List your core values, the ones closest to your heart and mind.

Organize those values by theme. This is where the discomfort may emerge. Ask the question why for each theme. Get to the root of why the core values are important. This may bring up some painful memories or possibly joyful ones. Understanding the why of your values is important here.

After deep reflection and introspection, think about how those values can show up in leadership actions. For example, after peeling back the layers, you may identify that honesty is a core value because experience has taught you that honest people are reliable and trustworthy. You may then reflect that value in leadership actions with transparent communication about budget, district messaging, systems. It will become an expectation and commitment to be transparent with staff at all times.

Each week, take time to evaluate how your value-led actions and decisions are aligned with core values. How does it feel when decisions or actions are made in opposition to values? Take note. Commit to actions that create self-awareness before taking action or making decisions.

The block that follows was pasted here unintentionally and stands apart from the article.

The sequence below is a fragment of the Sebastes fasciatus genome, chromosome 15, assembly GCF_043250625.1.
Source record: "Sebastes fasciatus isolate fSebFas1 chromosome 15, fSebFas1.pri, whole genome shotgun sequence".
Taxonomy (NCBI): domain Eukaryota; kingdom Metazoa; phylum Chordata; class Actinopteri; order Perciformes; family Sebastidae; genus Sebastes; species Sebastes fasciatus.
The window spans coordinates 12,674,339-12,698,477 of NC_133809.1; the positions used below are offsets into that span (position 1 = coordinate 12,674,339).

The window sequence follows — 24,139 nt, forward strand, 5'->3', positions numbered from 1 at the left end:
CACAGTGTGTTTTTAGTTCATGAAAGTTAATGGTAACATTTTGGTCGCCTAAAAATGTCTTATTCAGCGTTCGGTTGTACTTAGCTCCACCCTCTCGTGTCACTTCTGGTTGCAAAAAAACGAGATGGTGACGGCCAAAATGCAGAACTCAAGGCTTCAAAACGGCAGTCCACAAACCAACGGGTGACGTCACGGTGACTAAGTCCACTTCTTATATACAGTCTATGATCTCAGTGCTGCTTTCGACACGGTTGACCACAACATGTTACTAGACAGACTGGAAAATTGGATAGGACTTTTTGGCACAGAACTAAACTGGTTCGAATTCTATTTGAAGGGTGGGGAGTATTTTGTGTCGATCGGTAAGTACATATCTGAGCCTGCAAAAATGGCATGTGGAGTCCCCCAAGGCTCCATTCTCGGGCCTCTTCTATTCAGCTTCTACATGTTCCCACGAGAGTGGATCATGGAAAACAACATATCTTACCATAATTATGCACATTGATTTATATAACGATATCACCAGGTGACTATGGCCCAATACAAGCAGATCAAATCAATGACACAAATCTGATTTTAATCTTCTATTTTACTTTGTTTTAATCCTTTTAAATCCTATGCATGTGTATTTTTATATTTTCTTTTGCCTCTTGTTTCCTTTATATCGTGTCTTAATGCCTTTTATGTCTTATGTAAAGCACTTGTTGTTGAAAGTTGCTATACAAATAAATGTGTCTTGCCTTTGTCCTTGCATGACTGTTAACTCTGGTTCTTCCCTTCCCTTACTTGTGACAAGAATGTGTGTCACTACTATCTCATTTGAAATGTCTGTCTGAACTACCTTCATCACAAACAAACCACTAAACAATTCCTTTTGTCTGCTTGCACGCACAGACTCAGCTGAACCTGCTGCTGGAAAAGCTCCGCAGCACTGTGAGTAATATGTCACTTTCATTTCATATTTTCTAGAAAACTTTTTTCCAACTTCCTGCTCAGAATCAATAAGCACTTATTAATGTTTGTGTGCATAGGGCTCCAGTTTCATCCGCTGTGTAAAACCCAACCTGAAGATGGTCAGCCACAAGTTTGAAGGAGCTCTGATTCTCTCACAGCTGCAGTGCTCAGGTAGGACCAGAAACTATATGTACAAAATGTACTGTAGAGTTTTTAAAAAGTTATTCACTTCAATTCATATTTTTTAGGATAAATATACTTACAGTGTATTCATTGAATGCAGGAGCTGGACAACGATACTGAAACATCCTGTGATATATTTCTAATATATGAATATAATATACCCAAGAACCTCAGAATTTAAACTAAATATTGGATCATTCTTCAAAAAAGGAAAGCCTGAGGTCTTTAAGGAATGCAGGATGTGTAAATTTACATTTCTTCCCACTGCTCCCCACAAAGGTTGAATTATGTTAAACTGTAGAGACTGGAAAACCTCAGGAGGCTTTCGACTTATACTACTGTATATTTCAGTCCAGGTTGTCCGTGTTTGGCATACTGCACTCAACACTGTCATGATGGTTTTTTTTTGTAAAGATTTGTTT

Our values are shaped by our positive and negative experiences, which eventually shape us as individuals. Identifying those core values is essential to establishing one’s leadership style.

As school leaders, it’s easy to get caught up in the day to day and forget to check in with ourselves. That’s why it’s important to set aside time on the calendar and prioritize reflection. The more time is prioritized, the more opportunity we have to align our values with our leadership. We have the power to choose when and how to invest in ourselves to let our values guide transformational leadership practices.


This content is provided by our sponsor. It is not written by and does not necessarily reflect the views of Education Week's editorial staff.